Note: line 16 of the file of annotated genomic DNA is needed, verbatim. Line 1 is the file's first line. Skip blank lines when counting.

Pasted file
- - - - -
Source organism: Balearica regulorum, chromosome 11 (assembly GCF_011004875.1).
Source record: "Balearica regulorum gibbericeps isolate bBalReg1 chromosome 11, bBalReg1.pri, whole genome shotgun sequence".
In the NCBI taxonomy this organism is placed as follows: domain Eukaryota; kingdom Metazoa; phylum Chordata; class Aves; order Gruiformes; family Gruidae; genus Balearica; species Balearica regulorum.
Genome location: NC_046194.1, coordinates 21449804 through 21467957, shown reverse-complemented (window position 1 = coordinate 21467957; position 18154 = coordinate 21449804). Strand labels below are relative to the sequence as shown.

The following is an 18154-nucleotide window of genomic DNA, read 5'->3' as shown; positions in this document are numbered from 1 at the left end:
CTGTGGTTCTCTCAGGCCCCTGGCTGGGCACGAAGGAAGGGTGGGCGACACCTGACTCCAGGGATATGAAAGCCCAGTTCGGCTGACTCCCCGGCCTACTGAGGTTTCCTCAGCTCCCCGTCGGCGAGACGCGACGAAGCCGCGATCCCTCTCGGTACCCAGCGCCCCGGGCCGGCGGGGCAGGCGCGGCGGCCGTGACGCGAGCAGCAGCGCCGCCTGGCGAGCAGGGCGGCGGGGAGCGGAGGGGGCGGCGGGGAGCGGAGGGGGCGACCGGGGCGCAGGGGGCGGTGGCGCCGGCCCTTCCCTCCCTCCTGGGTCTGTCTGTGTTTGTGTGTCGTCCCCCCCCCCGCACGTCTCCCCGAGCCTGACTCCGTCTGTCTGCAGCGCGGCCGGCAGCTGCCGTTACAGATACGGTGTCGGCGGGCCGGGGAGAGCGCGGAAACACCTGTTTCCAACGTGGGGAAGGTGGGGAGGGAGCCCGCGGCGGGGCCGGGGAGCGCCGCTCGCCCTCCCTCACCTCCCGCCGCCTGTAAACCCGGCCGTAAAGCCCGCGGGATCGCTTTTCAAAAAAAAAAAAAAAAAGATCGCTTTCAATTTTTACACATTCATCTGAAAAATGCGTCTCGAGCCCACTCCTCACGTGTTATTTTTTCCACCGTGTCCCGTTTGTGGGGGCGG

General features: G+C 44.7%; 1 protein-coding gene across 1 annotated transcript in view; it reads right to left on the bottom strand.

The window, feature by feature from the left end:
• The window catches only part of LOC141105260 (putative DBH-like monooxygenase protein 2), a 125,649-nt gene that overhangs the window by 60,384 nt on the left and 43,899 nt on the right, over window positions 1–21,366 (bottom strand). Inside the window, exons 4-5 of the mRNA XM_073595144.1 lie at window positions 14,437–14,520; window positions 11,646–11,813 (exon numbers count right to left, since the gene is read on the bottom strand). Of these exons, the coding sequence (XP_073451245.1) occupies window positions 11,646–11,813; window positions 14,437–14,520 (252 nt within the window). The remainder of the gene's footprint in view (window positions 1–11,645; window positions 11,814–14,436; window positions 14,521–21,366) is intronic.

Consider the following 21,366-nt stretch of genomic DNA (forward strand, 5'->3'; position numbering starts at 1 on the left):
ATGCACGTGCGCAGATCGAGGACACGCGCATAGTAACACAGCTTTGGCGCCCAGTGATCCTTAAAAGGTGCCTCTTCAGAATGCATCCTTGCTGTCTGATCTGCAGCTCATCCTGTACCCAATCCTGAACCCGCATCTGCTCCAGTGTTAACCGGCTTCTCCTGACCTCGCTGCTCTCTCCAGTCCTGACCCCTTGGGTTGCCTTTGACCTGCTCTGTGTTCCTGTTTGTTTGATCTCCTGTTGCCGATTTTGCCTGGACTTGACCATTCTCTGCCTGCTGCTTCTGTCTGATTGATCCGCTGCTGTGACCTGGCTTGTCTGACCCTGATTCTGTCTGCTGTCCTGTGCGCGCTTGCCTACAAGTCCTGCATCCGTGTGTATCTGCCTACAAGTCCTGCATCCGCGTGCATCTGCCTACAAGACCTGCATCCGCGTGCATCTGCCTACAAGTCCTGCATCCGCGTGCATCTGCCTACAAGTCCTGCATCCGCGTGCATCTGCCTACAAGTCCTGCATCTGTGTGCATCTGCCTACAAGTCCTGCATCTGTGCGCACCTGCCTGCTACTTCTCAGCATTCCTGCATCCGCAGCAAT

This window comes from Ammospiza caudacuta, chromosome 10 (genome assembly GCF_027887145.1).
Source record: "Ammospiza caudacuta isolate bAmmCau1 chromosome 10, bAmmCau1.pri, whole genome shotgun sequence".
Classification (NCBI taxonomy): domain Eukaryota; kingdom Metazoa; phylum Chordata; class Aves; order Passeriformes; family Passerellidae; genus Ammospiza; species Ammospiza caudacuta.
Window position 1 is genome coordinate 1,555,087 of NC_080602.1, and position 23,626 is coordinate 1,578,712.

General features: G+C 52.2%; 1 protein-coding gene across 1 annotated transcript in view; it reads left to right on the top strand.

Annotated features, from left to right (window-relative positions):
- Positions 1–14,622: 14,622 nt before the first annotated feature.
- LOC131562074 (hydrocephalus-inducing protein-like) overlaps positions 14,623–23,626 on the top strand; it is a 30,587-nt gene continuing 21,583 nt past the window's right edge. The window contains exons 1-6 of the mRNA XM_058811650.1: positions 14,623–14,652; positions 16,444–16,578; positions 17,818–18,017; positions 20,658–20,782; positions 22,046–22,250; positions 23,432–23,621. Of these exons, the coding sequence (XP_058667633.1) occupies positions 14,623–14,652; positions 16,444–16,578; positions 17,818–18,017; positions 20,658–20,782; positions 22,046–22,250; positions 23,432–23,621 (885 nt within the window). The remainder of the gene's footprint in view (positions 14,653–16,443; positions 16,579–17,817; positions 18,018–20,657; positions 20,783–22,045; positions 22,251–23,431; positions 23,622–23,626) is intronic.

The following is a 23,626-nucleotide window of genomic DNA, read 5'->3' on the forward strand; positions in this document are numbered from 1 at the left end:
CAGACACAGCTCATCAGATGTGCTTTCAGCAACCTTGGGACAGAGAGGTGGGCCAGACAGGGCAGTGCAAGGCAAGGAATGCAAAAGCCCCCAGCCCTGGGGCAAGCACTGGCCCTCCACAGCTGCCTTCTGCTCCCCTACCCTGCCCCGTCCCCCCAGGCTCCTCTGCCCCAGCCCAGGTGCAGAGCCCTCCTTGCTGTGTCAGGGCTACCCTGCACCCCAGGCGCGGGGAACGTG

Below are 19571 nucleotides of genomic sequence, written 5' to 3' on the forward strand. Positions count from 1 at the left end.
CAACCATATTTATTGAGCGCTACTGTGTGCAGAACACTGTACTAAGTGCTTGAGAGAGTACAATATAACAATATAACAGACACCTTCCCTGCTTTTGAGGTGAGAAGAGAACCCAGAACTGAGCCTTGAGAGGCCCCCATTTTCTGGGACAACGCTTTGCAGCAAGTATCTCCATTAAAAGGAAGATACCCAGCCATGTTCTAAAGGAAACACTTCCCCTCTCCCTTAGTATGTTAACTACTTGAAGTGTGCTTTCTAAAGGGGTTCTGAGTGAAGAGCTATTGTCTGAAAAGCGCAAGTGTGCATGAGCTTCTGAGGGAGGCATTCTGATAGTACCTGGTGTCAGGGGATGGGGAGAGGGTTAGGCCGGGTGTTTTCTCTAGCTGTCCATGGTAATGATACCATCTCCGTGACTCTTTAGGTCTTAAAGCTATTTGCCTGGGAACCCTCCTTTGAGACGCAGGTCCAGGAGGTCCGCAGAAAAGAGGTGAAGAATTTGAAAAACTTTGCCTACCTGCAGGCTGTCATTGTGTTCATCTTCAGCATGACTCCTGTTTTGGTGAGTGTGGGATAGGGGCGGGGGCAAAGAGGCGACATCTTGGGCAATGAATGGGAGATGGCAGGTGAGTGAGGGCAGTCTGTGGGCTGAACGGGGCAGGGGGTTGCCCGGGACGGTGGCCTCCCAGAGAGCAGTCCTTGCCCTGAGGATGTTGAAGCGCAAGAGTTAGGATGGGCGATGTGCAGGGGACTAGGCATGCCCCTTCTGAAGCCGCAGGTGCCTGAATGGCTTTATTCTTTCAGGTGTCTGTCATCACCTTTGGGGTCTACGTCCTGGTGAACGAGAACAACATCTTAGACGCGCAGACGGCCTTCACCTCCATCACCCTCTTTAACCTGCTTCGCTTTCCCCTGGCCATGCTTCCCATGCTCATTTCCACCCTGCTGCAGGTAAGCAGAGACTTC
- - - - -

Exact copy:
General features: G+C 52.2%; 1 protein-coding gene across 1 annotated transcript in view; it reads left to right on the top strand.